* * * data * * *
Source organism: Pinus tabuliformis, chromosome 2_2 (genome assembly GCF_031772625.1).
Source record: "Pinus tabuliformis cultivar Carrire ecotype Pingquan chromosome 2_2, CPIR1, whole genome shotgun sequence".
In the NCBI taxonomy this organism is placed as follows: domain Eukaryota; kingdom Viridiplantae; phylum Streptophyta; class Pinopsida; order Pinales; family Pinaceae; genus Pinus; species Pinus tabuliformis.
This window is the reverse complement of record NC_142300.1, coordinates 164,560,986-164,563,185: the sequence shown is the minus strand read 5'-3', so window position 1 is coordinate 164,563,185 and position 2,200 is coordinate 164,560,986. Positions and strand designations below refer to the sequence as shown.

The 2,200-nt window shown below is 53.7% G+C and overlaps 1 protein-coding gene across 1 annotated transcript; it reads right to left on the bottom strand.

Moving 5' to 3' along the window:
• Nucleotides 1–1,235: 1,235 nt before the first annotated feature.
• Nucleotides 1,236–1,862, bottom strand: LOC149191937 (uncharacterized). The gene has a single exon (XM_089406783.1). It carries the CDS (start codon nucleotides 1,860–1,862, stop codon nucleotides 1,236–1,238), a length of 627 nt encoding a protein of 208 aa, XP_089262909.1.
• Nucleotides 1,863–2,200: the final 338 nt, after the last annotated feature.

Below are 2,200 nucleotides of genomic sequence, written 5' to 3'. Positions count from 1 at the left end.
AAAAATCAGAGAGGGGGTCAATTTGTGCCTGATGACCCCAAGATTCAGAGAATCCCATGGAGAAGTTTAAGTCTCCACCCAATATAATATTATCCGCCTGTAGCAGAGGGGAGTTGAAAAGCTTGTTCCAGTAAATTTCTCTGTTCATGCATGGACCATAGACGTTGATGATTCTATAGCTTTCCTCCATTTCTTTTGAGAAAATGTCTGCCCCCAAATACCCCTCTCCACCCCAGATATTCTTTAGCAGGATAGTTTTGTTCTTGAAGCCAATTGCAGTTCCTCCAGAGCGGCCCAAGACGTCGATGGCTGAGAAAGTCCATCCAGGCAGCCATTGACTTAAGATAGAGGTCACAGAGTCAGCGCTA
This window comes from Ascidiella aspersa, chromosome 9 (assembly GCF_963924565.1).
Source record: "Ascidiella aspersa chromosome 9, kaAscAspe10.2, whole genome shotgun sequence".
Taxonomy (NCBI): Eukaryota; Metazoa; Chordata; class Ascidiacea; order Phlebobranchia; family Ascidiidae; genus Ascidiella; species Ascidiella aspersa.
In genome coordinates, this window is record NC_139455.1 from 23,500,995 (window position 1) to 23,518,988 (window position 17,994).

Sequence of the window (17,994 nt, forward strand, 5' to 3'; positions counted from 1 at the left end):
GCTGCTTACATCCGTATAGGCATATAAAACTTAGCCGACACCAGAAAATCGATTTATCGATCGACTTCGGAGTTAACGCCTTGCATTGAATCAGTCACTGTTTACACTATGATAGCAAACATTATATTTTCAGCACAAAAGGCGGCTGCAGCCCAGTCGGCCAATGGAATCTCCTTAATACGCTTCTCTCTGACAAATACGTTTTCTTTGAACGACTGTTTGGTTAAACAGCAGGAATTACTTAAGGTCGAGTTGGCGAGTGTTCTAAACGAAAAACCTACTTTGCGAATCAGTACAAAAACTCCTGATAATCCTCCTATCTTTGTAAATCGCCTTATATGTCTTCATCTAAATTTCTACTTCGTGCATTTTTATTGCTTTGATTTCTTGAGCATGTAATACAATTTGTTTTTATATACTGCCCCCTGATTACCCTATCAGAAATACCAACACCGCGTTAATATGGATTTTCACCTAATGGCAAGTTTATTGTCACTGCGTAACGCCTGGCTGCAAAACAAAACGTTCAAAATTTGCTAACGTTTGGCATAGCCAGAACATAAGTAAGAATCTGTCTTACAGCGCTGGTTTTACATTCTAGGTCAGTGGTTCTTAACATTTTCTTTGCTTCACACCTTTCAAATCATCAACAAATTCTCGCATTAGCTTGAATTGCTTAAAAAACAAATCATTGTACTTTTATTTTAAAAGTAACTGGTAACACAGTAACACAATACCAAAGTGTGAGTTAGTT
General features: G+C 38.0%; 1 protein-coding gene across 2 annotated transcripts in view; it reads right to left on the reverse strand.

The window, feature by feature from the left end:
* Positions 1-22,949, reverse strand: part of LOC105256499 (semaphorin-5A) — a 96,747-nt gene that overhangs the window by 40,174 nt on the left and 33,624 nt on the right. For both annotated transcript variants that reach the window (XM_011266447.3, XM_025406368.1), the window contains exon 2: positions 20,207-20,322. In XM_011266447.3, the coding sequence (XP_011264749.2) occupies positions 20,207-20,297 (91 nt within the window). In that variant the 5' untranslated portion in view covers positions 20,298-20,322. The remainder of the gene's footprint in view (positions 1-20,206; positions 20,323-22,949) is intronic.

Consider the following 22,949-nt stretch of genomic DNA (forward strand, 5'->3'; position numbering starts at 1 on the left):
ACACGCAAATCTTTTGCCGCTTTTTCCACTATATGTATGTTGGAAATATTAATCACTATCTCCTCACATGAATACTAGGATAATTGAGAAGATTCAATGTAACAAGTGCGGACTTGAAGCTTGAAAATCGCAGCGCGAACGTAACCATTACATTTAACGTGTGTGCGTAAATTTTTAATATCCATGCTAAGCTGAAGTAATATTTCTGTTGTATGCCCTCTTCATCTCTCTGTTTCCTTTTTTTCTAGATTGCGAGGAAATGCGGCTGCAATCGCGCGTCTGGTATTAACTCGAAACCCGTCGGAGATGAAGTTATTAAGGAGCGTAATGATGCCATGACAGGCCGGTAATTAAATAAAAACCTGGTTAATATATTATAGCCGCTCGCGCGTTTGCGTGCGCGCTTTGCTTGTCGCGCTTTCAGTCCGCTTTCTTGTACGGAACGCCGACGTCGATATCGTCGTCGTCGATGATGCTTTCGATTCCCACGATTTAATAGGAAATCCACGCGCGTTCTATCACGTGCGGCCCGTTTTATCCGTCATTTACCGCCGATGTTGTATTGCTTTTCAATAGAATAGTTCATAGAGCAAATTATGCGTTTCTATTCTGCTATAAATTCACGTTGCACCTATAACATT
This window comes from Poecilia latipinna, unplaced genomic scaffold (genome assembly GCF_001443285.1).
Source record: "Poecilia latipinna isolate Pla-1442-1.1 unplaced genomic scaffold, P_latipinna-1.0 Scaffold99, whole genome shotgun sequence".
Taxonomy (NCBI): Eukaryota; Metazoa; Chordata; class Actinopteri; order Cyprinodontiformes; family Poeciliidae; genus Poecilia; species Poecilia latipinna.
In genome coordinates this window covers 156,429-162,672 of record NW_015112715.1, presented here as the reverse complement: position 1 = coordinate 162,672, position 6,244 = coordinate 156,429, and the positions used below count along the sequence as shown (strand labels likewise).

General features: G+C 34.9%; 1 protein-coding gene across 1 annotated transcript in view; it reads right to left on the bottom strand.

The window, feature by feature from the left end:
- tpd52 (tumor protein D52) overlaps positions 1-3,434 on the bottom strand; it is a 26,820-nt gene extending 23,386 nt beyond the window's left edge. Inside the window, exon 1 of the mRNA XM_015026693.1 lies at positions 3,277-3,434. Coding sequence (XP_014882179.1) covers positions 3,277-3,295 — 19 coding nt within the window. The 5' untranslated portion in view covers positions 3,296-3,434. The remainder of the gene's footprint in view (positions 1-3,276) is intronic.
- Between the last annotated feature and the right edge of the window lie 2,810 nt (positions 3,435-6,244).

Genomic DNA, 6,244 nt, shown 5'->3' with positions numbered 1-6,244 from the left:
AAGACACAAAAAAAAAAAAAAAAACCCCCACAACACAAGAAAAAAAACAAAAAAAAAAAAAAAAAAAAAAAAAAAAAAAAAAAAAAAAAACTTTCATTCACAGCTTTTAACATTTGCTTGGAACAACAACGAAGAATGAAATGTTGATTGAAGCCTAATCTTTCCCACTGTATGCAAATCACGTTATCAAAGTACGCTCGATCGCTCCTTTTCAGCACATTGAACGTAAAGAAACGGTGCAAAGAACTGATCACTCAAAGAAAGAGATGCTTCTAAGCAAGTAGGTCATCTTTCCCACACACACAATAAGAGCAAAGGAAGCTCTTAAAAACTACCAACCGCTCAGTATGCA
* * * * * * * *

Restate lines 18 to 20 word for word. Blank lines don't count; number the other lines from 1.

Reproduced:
General features: G+C 38.0%; 1 protein-coding gene across 2 annotated transcripts in view; it reads right to left on the reverse strand.

The window, feature by feature from the left end:
* Positions 1-22,949, reverse strand: part of LOC105256499 (semaphorin-5A) — a 96,747-nt gene that overhangs the window by 40,174 nt on the left and 33,624 nt on the right. For both annotated transcript variants that reach the window (XM_011266447.3, XM_025406368.1), the window contains exon 2: positions 20,207-20,322. In XM_011266447.3, the coding sequence (XP_011264749.2) occupies positions 20,207-20,297 (91 nt within the window). In that variant the 5' untranslated portion in view covers positions 20,298-20,322. The remainder of the gene's footprint in view (positions 1-20,206; positions 20,323-22,949) is intronic.